THE clear possibility of weaker growth than Irish authorities anticipate could endanger Dublin’s plans to cut its budget deficit, the International Monetary Fund said yesterday.
Ireland has so far stayed the course with its fiscal reform plans without too much resistance from voters but there was a risk “consolidation fatigue” could set in, the IMF said as part of its regular review of Ireland’s economy.
“Staying on target is critical to retain the hard-earned credibility,” the IMF said in a statement.
The IMF said Irish GDP was projected to fall by around 0.5 per cent this year compared with 2009 and growth rates should gradually rise to about 3.5 per cent by 2015.
When delivering the 2010 budget last December, the Irish finance ministry forecast that GDP would swing to growth of 3.3 per cent in 2011 from a contraction of 1.3 per cent this year. The ministry also projected growth rates above four per cent in each of 2012, 2013 and 2014.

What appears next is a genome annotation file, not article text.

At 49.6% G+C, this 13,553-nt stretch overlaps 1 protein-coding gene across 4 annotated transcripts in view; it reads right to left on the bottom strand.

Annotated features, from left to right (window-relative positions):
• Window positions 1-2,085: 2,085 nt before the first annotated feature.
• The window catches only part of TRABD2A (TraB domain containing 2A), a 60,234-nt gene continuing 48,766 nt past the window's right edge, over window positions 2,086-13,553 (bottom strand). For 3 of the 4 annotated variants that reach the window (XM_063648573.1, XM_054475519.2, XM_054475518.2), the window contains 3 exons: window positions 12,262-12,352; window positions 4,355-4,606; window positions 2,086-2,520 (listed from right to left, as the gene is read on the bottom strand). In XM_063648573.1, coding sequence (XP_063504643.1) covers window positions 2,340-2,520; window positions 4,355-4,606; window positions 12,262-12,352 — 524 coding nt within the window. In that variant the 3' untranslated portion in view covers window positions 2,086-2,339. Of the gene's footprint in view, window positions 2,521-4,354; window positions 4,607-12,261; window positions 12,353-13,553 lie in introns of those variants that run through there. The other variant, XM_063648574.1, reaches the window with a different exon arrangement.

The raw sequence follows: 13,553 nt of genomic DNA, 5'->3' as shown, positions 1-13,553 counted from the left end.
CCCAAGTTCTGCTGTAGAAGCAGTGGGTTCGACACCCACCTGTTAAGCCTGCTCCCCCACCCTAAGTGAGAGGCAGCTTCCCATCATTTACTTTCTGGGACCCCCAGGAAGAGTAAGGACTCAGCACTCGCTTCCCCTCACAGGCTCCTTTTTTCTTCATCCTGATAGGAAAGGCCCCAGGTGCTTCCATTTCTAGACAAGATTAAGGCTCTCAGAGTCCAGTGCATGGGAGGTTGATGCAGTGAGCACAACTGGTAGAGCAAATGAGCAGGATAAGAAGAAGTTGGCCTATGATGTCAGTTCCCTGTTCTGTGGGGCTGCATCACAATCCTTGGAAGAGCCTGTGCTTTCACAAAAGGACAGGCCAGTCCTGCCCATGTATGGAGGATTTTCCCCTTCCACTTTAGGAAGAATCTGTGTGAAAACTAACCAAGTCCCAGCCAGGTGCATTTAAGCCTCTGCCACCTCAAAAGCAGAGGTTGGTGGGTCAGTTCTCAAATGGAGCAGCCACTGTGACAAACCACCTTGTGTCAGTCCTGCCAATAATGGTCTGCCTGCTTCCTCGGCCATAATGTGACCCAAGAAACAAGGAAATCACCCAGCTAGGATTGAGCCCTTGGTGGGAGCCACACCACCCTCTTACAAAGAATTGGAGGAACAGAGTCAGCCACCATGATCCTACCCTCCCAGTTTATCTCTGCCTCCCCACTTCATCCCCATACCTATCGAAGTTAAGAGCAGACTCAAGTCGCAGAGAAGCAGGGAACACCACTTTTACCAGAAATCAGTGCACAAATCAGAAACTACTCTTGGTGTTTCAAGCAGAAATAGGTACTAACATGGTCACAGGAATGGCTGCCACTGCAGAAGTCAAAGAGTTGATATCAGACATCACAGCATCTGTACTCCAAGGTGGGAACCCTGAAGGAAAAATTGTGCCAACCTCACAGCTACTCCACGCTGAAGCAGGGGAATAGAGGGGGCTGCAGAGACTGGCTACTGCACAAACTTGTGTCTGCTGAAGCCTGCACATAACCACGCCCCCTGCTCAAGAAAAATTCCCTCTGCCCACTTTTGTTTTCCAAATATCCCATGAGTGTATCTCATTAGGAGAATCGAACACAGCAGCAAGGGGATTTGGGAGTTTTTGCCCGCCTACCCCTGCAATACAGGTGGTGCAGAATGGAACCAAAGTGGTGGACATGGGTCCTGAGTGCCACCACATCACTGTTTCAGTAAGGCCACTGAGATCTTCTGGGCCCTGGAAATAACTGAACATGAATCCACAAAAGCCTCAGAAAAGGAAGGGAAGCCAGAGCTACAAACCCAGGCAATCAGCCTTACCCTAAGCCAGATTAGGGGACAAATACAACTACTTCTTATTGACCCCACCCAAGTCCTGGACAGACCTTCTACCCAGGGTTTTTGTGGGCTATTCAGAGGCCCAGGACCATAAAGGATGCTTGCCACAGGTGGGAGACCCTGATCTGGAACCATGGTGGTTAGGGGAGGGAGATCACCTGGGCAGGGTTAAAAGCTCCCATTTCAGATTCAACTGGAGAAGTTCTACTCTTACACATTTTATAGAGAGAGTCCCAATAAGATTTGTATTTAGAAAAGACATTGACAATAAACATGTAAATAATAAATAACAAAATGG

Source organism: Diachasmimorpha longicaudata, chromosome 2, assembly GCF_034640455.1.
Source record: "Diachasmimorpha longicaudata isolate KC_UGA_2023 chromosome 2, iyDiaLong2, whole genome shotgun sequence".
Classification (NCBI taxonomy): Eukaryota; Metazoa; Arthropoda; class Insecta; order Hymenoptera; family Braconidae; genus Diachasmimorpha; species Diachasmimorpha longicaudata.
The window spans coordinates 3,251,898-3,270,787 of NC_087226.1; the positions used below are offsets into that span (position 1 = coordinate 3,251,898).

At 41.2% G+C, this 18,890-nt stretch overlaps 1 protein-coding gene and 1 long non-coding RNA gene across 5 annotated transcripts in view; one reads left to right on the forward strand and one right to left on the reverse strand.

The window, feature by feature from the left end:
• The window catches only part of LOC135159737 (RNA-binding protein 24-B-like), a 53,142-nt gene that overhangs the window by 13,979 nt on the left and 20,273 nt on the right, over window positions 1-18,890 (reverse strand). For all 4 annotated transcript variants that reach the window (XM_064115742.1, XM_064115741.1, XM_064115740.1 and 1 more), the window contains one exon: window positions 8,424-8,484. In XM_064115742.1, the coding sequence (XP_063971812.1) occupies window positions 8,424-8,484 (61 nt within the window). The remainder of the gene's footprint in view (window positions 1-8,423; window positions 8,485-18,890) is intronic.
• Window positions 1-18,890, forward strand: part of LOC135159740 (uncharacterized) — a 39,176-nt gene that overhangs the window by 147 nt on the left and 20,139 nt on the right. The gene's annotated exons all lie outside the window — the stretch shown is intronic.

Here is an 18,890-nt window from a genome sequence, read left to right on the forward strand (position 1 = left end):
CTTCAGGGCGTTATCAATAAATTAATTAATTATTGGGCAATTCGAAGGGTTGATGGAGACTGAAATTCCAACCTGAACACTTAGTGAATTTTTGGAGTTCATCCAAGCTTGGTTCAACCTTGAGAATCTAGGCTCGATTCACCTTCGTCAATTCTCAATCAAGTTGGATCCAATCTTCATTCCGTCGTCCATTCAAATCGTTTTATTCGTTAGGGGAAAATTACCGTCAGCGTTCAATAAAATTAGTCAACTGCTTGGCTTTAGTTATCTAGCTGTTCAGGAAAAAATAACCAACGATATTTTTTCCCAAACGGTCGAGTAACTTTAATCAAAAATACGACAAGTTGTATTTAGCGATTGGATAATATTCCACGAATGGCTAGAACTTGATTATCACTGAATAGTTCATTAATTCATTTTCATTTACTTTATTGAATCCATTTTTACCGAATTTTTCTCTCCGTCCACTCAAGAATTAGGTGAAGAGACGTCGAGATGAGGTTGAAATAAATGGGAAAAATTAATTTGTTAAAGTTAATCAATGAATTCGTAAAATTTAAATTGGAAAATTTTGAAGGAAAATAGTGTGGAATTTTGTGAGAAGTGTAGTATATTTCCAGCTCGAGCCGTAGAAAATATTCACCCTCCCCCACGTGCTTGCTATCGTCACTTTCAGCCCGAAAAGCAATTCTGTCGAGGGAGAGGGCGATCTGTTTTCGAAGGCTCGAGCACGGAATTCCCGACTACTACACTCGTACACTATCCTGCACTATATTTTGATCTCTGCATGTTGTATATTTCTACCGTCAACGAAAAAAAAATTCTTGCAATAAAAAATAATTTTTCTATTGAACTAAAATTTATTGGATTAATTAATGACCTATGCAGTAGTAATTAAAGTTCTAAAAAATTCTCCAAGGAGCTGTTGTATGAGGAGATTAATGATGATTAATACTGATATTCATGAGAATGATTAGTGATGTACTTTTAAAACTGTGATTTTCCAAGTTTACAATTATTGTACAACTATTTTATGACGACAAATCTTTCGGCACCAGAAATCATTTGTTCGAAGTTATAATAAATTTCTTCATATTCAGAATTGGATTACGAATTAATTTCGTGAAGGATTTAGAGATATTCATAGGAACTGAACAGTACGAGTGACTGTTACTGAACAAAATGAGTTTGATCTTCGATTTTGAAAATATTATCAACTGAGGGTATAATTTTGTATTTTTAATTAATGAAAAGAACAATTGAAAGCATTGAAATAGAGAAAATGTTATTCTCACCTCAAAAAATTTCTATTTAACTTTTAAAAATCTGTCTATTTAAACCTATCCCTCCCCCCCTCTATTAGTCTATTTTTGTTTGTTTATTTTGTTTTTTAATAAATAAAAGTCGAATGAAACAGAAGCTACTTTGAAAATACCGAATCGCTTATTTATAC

Ireland, praised by investors for pioneering austerity measures among indebted Eurozone countries last year, has said it is determined to push ahead with a further round of tightening in December’s budget for 2011.
It is still grappling with a wave of bank bailouts which last year gave it the biggest budget deficit in the European Union compared to the size of the economy at more than 14 per cent of GDP.
The IMF said it needed further consolidation measures of at least 4.5 per cent of GDP to reduce the deficit to three per cent of GDP by 2014.
The yield spread for Irish bonds over equivalent German Bunds was steady below 300 basis points. In contrast, the spread for debt-stricken Greece was above 800 points.
City A.M. Reporter